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ASTR 1210, Week 2 of Notes

by: Raleigh Zook

ASTR 1210, Week 2 of Notes ASTR 1210

Marketplace > University of Virginia > Astronomy > ASTR 1210 > ASTR 1210 Week 2 of Notes
Raleigh Zook
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About this Document

These notes go over the Moon relative to the Earth, Seasons, and Motions of the Earth
Introduction to the Sky and Solar System
Remy Indebebetouw
Class Notes
astronomy, stars, seasons, moon, EARTH




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This 5 page Class Notes was uploaded by Raleigh Zook on Tuesday February 2, 2016. The Class Notes belongs to ASTR 1210 at University of Virginia taught by Remy Indebebetouw in Spring 2016. Since its upload, it has received 18 views. For similar materials see Introduction to the Sky and Solar System in Astronomy at University of Virginia.

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Date Created: 02/02/16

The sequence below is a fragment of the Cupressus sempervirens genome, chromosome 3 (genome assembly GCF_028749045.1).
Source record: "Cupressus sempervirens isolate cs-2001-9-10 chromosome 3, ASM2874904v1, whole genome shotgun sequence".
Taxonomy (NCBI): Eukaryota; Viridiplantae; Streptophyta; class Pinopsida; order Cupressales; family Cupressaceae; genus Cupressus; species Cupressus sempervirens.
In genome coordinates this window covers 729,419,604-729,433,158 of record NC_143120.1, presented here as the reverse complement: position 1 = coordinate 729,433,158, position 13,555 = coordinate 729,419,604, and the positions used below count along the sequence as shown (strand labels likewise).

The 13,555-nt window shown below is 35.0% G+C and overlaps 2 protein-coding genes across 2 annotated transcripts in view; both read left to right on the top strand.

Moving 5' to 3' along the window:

ASTR Lecture 3 Notes H3: Get stellarium (or similar program) due Feb. 9—give in class Motions Throughout the Year • During the year, the Sun’s position changes daily. • Universe does not orbit around Earth (or even our solar system) • Summer solstice: Sun directly overhead; Peaking higher at the meridian o Solstices and equinox line parallel to one another • Analemma: Sun’s position at noon (A means to determine the time); Pattern o Sundials and buildingsmap it out o The highest point, Summer Solstice; The lowest point, Winter Solstice o The Earth’s orbit is not completely circular—it is elliptical --Pointed in the same direction, but not same relation to the Sun, that is why the Sun’s position moves throughout each day, but more vividly between each season • Earth is tilted 23.5°—One of the reasons for season change o Orientation in relation to the sun changes since the Earth’s axis is pointed in the same direction Equator of Earth at solstice, light is coming straight down o Same energy/time spread out over area 1/(Cos23.5) § The area (since it is slanted) is 1.09x larger • Large-scale weather circulation—Equator’s atmosphere is heated, while Poles are cooled. This circulates between them. How come distance does not matter for seasons? • The distance between the Earth and Sun only has a variation of 3% (Closest and furthest), which is very small ▯ • Ener▯y received ~ 1/???????????????????????????????? 1.03 =1.06 Other Planets’ Seasons • Venus: 2.6° tilt o Very little variation in seasons o Can pose a problem • Uranus: 82° tilt o Extreme variation in seasons o 21 years of: “normal” days and nights, nighttime in Northern Hemisphere, “”normal” days and nights”, daytime in the Northern Hemisphere o 84 years to revolve around the Sun • “Alien Life May Depend on Planetary Tilt” –Adam Hadhazy, 2012 • Some planets’ tilts wobble, or “precess” • Different tilts and different ellipticities Seasonal Terminology • Solstices: Winter and Summer (The “extremes”) Equinoxes: Fall and Spring (Equal day, equal night) o These are recognized by the Sun’s position relative to the Earth • Zodiac: The stars visible on the equinox—at noon o That constellation is not seen bc it appears during the day Orientation of Earth’s Axis Changes over Time Precession: Occurs about 26,000 years • Due to friction s • North Celestial Pole will not point at Polaris—it will not always be the North Star • Equinox positions shift around the orbit o Spring equinox—If it was once in Aries, then it would now be in Pisces o Seasons would be opposite • Analogy to a spinning top • Constellations will distort Constellations • Stay the same if on same latitude (Longitude does not matter for viewing constellations), however, constellations are seen differently at different latitude positions Lecture 4: Chapter 2 of “The Cosmic Perspective”; Week 2 February 4, 2016 Phases of the Moon • The side of the moon visibly seen is illuminated by the Sun (Many different faces are seen, BUT only one side of the Moon is seen) • 29.5 day cycle: o New Moon—Moon not seen § Rises at sunrise (with the sun) and sets at sunset (like the sun) § Sun shines on opposite side of the Moon (Which makes the side seen during this phase dark) o Crescent o First quarter o Gibbous o Full Moon—The side of the moon visible is fully seen o Gibbous o Last Quarter o Crescent • Waxing: When the Moon is becoming fuller o Rises later each day and it is visible in the afternoon/evening • Waning: When the Moon appears to become “less” visible o Sets later every day and is visible in the late night/morning • Synchronous Rotation o The reason for why only one side of the Moon is seen o Moon fully rotates in one month at the same speed of the Earth • The side of the moon not visible has more craters, because the Earth is providing some protection to the other side (Sort of like a buffer, since it would be harder for an asteroid to hit that side from that angle) • There is a satellite between Earth and the Sun, which allows us to see a little portion of the dark side Lunar Effects • Tides o The side parallel to the moon undergoes high tide (and on the opposite side of the Earth), while low tide occurs at the two other ends o Tidal bulge offset since the Earth rotates much faster than the Moon does § Tidal effects are slowing the Earth’s rotation down § The amount of power that this is generating is draining the Earth of 6 terawatts Ø Laser ranging used to determined lunar distance --Apache Point Observatory Lunar Laser-ranging Operation (New Mexico) • Lunatics o There is some evidence that animals have lunar cycles o Increased light is good for predators, but bad for prey o Marine animals experience tidal effects, such as foraging § Access for food, feeding habits change o Mental health patient behaviour and emergency room admittance—No strong correlation between these and lunar cycles o If spent a lot of time outside, menstrual cycle may be affected, ovulation occurring in the dark phase—Moderate statistical evidence Eclipses • When the Earth and Moon pass through each other’s shadows, then an eclipse may occur • Penumbra and Umbra • Solar Eclipse o Occurs when Moon is in the phase as a New Moon o Partial, total, or penumbral o The moon is tilted at 5°, so there are possible two eclipse seasons every year (Including both lunar and solar eclipses) o There are two nodes (points in the Moon’s orbit), which intersect with the Earth’s ecliptic plane. Either needs to be at or near these nodes in order for an eclipse to occur. o Moon’s shadow is on Earth • Lunar Eclipse o Moon at Full Moon o Earth’s shadow is covering the Moon • Predictions o Occur around every 18 years, 11 1/3 day saros cycle § Location and the type of eclipse differs, however Ancient Mystery • Apparent Retrograde Motion: Planets typically move eastward, in relation to the stars, BUT occasionally move westward, in relation to the stars, for a few weeks o Perception—Earth’s orbit is smaller, which causes the planets to appear like they are moving backward o Seen when the Earth passes by a planet in orbit o Ancient Greeks rejected this (correct) explanation, because they believed the Earth was the center of the universe § They were unable to comprehend stellar parallax § Believed stars could not be that far away to make this parallax phenomenon occur Review Celestial Navigation • How to determine latitude? o How far from equator o Daytime: In relation to meridian crossing, the Sun’s altitude would be close to noon Necessary to know the day of year to know which season—height of Sun in the sky o Nighttime: Altitude of the celestial pole is the latitude o Arctic Circle (66.5°N) and Tropic of Cancer (23.5°N) o Cross-staff or sextant used for navigation • How to determine longitude? o Time difference from current location to a fixed location. Local time can be calculated from stars. An accurate clock is necessary to obtain an accurate calculation of longitude o 1714 Longitude Act • Triangulation: Angle of top of cliff to another place, with the height of the cliff, geometry can be used to determine self-location • GPS and General Relativity o Trilateration: Uses distances as references o Susceptible to cyber attacks, which is why sextants are now being employed to decrease the chance of this happening